Rhythmic India : Taal ( beat)

Taal or rhythm is a very important part of India classical repertoire, what i have inferred is that the core essential concepts and protocols kinda remains the same across all genres , even-though the linguistic and cultural interpretations can be different.

Basically the language of rhythm is universal and there can be different ways you can conceive and manifest it, in this abstract we will dig more deep into TAAL. (The core concept of rhythm in Indian classical Music).

So let’s take the Indian classical context, the Taal and Laya are related to the rhythmic side, Taal is composed of a cycle and set of syllables, so these syllables will be arranged in a certain order at a certain time, all well arranged in time , in a particular order to render a beat cycle. 

Taal is an accentuated beat, now another term which plays a vital role is Laya which is the syllabic connection between the rhythm or let’s say the distance between the two syllable, Basically Laya determines the tempo of the track in simple words.


TYPES OF LAYAS (3 TEMPO TYPES)

Vilambit , which is slow
Madhya, medium
Drut, fast

Indian Classical Beats are also defined as Matras, so a beat cycle can be of 10 Matras, 12 or 16, totally depends on the choice of the tabla player and the accompanying musician, so when a beat cycle ends it is termed and Avarthanam. (refers to one complete round of a Taal ).

Now depending on weather you are going to jam Chota Khyaal or Bada khyaal, the Taal structure and the Laya will be synchronized with the Gayaki, all the above mentioned concepts & processes are deeply integrated with each other.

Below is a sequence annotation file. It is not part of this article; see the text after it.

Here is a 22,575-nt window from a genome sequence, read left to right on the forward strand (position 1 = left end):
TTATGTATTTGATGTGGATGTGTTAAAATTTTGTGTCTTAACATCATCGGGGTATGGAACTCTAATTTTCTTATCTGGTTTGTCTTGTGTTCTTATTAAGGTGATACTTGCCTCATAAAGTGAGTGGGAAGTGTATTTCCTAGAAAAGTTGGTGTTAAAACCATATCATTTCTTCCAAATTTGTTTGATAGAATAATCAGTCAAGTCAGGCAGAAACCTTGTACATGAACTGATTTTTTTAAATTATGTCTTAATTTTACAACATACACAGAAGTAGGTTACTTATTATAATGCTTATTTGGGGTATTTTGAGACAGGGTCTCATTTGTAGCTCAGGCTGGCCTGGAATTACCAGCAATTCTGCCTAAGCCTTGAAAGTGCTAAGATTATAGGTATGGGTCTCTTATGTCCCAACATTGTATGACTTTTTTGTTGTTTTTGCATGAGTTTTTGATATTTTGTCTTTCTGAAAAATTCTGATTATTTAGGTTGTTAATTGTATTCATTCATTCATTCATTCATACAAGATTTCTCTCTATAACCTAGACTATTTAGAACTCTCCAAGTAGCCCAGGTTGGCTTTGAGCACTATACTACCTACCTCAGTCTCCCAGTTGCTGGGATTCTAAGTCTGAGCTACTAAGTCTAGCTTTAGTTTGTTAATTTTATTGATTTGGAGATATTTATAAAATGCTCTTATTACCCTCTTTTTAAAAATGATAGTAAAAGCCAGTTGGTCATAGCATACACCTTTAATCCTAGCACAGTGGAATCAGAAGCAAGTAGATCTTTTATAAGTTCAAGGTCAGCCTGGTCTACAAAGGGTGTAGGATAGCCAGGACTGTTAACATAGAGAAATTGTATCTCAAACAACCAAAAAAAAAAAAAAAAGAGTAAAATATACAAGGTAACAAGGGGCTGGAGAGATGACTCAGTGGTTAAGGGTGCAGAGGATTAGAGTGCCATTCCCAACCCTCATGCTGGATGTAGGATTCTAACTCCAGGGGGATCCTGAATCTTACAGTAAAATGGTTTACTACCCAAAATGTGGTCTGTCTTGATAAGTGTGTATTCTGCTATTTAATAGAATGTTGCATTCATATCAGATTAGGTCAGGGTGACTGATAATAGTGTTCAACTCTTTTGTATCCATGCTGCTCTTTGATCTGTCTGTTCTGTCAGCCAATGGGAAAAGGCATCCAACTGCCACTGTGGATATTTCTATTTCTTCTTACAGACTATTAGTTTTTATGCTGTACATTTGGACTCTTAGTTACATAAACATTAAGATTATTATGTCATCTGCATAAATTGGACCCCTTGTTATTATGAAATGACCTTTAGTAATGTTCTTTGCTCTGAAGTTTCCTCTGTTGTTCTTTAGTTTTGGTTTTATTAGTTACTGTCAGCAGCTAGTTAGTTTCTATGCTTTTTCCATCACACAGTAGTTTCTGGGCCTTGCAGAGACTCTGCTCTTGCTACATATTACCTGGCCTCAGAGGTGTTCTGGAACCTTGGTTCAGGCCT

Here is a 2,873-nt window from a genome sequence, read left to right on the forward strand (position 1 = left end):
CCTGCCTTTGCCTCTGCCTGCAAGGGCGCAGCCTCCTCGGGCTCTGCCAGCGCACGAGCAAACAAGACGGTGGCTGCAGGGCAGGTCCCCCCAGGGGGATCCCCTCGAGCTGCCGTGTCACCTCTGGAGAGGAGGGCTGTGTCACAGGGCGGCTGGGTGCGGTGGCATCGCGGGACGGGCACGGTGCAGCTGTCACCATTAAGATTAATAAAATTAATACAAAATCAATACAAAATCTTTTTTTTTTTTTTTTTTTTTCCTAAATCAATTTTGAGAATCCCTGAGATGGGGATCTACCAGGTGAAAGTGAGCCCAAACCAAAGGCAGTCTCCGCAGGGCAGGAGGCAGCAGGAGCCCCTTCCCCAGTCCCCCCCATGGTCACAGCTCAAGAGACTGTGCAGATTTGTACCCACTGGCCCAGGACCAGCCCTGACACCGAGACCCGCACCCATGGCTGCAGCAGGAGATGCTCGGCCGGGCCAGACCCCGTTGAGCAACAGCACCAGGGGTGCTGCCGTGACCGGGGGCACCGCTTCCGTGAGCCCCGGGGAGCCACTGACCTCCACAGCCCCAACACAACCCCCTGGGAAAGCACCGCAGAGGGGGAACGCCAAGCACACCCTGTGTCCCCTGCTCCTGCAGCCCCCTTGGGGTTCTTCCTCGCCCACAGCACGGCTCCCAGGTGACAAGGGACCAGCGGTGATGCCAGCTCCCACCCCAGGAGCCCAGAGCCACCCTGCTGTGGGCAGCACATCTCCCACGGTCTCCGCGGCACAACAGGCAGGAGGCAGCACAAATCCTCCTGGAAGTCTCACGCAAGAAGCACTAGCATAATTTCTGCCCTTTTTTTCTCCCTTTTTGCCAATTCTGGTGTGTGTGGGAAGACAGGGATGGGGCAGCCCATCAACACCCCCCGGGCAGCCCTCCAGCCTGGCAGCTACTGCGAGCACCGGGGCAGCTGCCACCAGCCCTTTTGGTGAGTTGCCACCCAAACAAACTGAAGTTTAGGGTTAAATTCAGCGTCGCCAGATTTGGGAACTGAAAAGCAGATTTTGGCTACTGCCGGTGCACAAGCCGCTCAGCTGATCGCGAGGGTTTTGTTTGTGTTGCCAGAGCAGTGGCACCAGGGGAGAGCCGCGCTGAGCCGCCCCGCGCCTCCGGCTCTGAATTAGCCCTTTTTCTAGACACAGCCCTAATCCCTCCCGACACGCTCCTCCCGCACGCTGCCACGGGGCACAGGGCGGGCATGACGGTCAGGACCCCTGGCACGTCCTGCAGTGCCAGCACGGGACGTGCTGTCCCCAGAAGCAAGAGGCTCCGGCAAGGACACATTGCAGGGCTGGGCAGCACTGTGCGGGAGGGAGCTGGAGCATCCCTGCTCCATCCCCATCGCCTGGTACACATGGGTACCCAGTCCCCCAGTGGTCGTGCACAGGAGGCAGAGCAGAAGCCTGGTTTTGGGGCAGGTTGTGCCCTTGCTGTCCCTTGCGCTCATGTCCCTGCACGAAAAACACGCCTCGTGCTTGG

So based on the tempo and the feel of the melodic structure, you have to integrate the right Taal with the right Laya to get the right feel.

The way of counting the time signature and way of being aware of the beat cycle is kinda different in western classical and Indian classical regime but what aligns both of them is the tempo.

The intonations , ornamentation and the syllabic structure can be distinct based on the linguistic and cultural frameworks but if the tempo is synchronized then all drums around the world will sound in unison, if you got the tuning and tempo right.

The way to count can be different for an African drummer or an North Indian or South Indian drummer, but if given the same tempo they all can easily sync on it, the beats may sound different but they will all sound in unison and harmony as long as the tempo and the tonal information is same.

I will draw a parallel between a TAAL and a DRUM BEAT, but that is a long topic to write about, keeping in mind i will upload many follow up articles that will make it super clear how TAAL and BEATS are defined and what similarities they have and what dissimilarities they have, so keep on reading and sharing….

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